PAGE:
Join us every week for a trip into the weird and wonderful world of trailers. Whether it’s the first teaser for the latest installment in your favourite franchise, an obscure preview for a strange indie darling, whether it’s good, bad, ugly or just plain weird – your favourite pop culture baristas are there to tell you what they think.Read more
A new film by Hirokazu Kore-eda is always a good reason to look up and take note. Ever since I first saw one of his films, the witty, inventive After Life (1998), the gentle giant of Japanese cinema has not disappointed me. Not all of his films are equally strong, but especially after his Cannes-winning Shoplifters (2017), I was sure I’d want to be there to see his latest at the cinema.
However, I would not have expected the new Kore-eda to be a thoroughly French éclair of a film starring Catherine Deneuve and Juliette Binoche.Continue reading
… oh, but it is. It is. In subtle but essential ways.
Okay, that’s probably way more cryptic than you would’ve hoped for – so let’s clarify things: Anthony Minghella’s latest, Breaking and Entering, a film that feels like it was made by Guardian readers for Guardian readers, gets some things very right. If you’re into urban decay, atmosphere, good acting, if you basically want to see a mood poem set in London, or indeed if you want to ogle Jude Law and enjoy his accent, this film is for you.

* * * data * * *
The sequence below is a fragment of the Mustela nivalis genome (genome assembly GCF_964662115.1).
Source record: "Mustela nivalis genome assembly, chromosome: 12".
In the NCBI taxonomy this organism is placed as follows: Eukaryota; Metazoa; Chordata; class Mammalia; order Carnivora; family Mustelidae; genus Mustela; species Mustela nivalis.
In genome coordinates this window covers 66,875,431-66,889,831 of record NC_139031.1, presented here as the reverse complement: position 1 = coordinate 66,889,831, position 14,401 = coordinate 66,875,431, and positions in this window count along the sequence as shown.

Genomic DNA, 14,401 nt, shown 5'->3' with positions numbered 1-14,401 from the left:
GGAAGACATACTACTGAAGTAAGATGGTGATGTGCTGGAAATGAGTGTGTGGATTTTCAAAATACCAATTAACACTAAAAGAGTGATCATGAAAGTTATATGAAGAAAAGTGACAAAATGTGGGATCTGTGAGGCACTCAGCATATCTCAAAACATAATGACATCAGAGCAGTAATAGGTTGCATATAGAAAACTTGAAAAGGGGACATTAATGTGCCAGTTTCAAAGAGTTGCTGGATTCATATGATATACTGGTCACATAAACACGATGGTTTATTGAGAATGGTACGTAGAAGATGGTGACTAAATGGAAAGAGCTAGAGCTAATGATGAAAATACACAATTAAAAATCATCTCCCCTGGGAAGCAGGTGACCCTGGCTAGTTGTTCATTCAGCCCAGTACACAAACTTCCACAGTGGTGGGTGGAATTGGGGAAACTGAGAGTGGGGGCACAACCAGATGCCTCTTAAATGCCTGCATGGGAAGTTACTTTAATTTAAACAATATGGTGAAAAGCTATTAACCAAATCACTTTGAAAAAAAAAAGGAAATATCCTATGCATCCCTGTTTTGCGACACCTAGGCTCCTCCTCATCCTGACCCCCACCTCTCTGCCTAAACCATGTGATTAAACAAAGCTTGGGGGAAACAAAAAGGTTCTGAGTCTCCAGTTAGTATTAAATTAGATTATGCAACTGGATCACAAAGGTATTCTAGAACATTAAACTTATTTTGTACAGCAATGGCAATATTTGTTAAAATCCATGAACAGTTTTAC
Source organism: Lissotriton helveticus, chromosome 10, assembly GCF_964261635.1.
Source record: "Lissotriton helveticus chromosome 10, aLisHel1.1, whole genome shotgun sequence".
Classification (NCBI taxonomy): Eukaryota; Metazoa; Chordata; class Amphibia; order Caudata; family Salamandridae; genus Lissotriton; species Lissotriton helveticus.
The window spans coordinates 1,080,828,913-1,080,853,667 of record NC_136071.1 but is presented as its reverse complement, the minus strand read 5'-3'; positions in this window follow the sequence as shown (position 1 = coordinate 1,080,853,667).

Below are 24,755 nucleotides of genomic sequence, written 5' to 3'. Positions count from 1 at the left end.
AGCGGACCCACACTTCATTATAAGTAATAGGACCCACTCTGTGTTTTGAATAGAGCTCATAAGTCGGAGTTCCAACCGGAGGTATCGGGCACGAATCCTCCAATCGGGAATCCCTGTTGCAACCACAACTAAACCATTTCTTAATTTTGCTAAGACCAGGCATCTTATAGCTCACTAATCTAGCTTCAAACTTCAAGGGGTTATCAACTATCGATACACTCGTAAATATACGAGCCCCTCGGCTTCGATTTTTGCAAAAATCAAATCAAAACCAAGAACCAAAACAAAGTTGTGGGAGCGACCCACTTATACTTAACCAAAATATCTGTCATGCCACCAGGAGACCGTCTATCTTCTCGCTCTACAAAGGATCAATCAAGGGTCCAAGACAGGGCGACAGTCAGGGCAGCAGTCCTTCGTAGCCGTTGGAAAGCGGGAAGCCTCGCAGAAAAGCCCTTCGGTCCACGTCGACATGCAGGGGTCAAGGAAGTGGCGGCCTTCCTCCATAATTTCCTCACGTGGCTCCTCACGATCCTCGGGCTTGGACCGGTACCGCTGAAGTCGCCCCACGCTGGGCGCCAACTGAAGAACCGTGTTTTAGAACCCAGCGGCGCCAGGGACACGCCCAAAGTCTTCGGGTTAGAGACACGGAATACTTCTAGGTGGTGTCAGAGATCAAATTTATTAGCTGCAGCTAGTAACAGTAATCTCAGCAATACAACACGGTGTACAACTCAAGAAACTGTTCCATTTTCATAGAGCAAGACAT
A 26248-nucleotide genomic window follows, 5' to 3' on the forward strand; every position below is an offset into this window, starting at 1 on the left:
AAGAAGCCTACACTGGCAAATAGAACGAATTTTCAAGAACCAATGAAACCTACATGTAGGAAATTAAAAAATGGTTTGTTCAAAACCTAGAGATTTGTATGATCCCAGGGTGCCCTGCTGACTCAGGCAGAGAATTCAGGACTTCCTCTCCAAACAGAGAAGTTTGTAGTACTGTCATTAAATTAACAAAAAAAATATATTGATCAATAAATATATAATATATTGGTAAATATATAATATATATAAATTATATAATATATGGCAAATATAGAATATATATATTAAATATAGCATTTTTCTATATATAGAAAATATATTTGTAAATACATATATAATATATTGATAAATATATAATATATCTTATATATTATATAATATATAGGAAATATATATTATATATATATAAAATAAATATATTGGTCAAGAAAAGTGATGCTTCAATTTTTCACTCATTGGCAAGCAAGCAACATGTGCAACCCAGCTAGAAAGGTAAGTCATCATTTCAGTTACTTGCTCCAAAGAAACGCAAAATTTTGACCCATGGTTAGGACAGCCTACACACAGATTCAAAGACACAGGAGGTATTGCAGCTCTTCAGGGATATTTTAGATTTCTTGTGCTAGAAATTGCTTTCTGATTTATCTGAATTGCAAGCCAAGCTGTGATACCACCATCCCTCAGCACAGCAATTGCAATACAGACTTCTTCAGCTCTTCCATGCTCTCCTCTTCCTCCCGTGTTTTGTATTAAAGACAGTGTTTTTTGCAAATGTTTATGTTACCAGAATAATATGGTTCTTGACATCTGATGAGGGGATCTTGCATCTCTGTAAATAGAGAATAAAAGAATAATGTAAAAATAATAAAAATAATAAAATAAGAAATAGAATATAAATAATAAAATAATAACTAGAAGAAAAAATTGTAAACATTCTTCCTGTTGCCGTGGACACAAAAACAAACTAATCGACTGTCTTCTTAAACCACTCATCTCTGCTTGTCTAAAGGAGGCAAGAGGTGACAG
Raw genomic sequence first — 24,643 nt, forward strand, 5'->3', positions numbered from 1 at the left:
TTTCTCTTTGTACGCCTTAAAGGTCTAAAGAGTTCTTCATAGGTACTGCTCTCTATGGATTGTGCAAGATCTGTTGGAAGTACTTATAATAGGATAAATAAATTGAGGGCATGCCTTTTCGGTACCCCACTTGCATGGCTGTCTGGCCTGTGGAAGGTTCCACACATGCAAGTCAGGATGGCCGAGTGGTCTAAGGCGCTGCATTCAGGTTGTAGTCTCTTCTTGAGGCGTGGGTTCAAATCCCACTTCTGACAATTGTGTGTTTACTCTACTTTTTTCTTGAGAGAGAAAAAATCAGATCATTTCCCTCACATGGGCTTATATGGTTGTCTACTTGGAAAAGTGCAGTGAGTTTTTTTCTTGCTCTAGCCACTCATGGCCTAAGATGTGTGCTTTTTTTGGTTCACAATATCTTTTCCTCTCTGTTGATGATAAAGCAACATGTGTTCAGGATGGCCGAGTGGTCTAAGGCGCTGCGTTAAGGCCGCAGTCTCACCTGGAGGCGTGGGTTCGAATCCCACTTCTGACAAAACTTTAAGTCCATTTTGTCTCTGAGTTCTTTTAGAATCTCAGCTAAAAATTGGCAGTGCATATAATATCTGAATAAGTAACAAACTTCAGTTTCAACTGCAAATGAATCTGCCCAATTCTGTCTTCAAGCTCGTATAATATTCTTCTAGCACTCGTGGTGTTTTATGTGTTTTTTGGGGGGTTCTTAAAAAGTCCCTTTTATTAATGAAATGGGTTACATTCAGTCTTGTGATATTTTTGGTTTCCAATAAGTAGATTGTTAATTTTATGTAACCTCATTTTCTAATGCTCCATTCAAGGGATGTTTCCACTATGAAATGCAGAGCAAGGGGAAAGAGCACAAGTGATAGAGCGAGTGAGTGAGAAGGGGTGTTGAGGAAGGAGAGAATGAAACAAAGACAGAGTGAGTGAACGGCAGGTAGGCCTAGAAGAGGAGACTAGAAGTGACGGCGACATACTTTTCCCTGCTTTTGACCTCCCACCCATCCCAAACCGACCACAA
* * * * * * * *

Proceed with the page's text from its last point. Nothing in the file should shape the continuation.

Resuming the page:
If you want a stringent story with credible character motivations and subtle writing… Meh. Not so much. It’s a shame, really, because the acting is there: I’m not usually a fan of Robin Wright Penn, but she makes her character’s pain credible, and the rest of the cast does a good, sometimes great job – but it doesn’t help that the film takes things that were already clear when they were only implied and makes them clumsily explicit. Also, one of the central two relationships seems to pop up out of nowhere in between scenes – and this, to me, almost crippled the film. (In fact, I felt like I’d fallen asleep for five minutes and had missed an important scene.)
What I really liked: the depiction of London; Martin Freeman’s character (oh so British!); Vera Farmiga’s character, miles away from her shrink in The Departed; Juliette Binoche (there are people, good friends of mine, who hate her – I’m sorry, guys, but I hope you forgive me for liking her acting a lot); the look and feel of the film. In some ways, I think I would have preferred Breaking and Entering if I’d seen it dubbed into some language I barely understand. If I could have watched the dialogues through some sound-proof window and taken in only the images and the soundtrack, I might have loved it.
P.S.: Minghella’s working on an anthology film called New York I Love You. Check out the list of directors, and give a good, hearty “What the…?”